Transition from school to work quicker as education increases
March 02, 2005
Between 1978 and 2002, it took approximately 5 years after leaving school for the first time before the average worker started a job that lasted 3 years.
The length of the transition varied by level of educational attainment.
Data from the National Longitudinal Survey of Youth 1979 (NLS79) show that the median high school dropout took nearly 11 years before starting a job that would last 3 years. In comparison, the median high school graduate took 6 years to start a job that would last 3 years. Those with a college degree settled into stable employment much more quickly; within a year and a half they started a job that would last 3 years.
In other words, the median high school dropout started a job that would last 3 years at age 29; the median high school graduate, at age 24; and the median college graduate, age 26.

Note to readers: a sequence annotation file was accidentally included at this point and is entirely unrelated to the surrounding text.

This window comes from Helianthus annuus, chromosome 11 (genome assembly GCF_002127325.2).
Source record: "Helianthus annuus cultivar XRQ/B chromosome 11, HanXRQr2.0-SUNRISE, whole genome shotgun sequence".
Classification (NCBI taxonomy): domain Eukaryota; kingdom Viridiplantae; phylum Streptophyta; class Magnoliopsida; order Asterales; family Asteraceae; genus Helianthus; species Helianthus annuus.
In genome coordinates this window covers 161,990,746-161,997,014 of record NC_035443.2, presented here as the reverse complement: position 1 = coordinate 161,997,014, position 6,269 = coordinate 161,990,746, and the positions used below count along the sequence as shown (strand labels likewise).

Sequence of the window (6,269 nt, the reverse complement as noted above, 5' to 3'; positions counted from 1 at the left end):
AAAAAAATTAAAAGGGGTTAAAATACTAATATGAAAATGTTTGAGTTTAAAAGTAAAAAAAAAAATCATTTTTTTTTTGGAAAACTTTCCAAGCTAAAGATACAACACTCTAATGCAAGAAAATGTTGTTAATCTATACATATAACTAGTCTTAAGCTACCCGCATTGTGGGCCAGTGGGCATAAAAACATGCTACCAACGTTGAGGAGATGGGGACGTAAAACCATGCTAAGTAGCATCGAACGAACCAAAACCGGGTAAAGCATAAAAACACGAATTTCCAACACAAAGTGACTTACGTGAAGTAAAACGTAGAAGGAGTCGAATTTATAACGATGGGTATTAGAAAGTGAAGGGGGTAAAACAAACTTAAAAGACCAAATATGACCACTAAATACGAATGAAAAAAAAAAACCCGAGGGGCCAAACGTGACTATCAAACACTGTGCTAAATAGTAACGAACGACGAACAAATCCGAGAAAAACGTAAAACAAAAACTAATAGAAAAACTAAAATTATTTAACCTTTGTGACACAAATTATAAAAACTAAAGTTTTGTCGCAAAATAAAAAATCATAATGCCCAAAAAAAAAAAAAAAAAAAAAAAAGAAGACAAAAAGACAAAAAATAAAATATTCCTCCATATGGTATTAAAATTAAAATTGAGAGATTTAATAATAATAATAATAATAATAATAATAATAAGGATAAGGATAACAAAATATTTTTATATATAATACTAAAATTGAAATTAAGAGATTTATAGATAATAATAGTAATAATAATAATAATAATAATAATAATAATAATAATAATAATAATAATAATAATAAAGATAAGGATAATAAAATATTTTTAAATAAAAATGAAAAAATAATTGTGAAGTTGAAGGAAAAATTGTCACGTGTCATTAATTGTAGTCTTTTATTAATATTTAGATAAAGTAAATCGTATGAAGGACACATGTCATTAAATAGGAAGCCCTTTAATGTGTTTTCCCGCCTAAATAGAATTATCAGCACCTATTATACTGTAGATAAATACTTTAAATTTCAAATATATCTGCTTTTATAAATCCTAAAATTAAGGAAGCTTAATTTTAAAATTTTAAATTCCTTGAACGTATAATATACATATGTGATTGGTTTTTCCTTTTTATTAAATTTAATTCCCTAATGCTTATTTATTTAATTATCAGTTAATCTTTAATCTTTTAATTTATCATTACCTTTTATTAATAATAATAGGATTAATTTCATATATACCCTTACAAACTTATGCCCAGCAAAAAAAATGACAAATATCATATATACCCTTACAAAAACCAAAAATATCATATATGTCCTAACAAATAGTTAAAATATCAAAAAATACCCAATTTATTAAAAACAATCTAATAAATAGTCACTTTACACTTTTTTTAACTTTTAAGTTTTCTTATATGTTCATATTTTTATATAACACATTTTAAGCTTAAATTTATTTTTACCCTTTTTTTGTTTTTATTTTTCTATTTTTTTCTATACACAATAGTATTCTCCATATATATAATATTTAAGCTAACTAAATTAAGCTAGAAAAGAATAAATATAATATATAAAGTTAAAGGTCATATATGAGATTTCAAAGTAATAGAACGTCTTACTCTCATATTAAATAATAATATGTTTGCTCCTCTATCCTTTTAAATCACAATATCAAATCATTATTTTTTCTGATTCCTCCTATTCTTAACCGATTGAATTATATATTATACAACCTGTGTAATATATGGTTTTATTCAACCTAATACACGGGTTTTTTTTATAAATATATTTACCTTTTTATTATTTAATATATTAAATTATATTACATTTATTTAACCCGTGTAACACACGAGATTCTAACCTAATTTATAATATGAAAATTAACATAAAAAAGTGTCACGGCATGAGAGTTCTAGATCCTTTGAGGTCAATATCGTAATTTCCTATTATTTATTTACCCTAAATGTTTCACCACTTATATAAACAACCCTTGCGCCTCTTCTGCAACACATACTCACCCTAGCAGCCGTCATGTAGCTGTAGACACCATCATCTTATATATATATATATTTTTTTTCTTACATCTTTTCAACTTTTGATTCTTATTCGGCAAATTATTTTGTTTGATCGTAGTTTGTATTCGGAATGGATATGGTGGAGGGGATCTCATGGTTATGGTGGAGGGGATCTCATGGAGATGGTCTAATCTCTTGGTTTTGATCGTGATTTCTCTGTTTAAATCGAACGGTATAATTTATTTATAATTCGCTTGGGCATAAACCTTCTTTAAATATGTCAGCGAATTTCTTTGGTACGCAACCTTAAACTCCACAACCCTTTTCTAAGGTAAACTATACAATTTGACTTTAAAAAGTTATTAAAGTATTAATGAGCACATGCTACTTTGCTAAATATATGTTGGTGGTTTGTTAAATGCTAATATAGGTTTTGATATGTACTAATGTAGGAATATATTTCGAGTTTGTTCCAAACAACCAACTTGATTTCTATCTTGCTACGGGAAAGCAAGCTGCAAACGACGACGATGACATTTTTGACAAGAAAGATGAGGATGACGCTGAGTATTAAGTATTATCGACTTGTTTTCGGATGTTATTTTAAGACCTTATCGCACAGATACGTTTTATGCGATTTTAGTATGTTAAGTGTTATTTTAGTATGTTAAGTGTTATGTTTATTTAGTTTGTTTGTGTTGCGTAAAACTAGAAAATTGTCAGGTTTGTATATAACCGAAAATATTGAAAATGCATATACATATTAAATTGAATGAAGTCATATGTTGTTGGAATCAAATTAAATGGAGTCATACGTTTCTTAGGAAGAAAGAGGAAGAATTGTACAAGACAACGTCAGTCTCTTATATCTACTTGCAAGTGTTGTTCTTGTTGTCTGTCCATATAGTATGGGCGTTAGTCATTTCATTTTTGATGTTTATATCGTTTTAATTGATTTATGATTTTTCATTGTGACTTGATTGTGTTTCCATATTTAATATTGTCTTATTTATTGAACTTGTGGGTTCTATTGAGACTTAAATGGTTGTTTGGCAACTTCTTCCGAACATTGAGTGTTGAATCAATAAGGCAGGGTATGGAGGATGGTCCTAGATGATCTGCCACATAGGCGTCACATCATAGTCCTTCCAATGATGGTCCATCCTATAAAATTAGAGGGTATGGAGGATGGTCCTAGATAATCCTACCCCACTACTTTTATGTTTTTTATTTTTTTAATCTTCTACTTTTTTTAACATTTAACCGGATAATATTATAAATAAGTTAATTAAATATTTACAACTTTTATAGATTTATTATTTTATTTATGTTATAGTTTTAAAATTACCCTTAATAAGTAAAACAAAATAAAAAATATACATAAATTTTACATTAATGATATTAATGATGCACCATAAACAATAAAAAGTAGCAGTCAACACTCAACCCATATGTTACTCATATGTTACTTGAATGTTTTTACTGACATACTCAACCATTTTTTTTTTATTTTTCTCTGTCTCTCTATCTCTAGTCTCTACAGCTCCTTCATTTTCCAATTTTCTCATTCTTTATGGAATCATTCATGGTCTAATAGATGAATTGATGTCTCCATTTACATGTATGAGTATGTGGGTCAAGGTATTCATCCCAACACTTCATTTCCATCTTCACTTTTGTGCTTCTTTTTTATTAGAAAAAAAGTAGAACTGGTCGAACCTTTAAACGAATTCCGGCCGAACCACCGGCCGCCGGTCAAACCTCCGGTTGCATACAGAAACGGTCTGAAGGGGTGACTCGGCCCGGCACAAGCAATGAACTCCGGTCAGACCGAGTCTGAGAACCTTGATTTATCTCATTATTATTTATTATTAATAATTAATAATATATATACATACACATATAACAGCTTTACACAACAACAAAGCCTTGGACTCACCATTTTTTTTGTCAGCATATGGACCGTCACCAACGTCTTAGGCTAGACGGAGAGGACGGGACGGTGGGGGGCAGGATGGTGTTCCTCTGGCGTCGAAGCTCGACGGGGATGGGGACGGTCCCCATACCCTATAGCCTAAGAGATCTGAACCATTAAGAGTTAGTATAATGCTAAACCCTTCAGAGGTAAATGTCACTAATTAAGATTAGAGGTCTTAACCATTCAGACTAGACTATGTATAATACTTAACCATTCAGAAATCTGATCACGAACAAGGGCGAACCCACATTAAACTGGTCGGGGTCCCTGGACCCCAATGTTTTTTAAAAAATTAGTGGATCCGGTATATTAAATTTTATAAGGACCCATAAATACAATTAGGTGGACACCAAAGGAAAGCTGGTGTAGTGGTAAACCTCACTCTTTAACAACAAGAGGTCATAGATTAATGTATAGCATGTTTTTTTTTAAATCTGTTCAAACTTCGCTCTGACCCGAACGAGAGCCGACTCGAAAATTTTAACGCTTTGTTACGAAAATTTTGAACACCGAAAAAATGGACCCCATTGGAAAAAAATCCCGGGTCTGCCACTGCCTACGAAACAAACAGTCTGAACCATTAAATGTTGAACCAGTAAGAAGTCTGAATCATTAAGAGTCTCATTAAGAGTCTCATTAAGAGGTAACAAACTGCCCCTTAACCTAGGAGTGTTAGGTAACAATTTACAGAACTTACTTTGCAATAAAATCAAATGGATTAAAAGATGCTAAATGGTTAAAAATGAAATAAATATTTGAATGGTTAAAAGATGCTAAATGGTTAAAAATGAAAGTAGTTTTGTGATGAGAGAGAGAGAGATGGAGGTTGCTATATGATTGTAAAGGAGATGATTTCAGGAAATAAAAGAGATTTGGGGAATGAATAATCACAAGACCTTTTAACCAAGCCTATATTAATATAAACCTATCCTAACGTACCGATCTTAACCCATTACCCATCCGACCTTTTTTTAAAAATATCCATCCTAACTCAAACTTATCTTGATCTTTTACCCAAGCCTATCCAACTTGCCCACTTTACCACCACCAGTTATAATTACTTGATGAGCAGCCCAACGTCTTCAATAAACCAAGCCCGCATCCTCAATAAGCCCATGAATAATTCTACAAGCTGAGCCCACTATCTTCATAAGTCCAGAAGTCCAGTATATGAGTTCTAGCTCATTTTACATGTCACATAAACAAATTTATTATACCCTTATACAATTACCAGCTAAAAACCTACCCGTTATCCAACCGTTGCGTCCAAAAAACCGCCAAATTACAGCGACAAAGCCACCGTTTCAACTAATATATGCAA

These data are from the BLS National Longitudinal Surveys program. For additional information, see "The transition from school to work: education and work experiences," by Julie A. Yates, Monthly Labor Review, February 2005.
Bureau of Labor Statistics, U.S. Department of Labor, The Economics Daily, Transition from school to work quicker as education increases on the Internet at https://www.bls.gov/opub/ted/2005/feb/wk4/art03.htm (visited January 23, 2019).
Recent editions of Spotlight on Statistics
- Workers in Alternative Employment Arrangements
A look at independent contractors, on-call workers, temporary help agency workers, and workers provided by contract firms.
- Labor force characteristics of people with a disability
Examines the labor force characteristics of people with a disability and compares them with the characteristics of people with no disability.
- A Look at Contingent Workers
Examines people who do not expect their jobs to last or who report that their jobs are temporary.
- Race, Economics, and Social Status
Examines Consumer Expenditure Survey data to explore social and economic factors by race and ethnicity.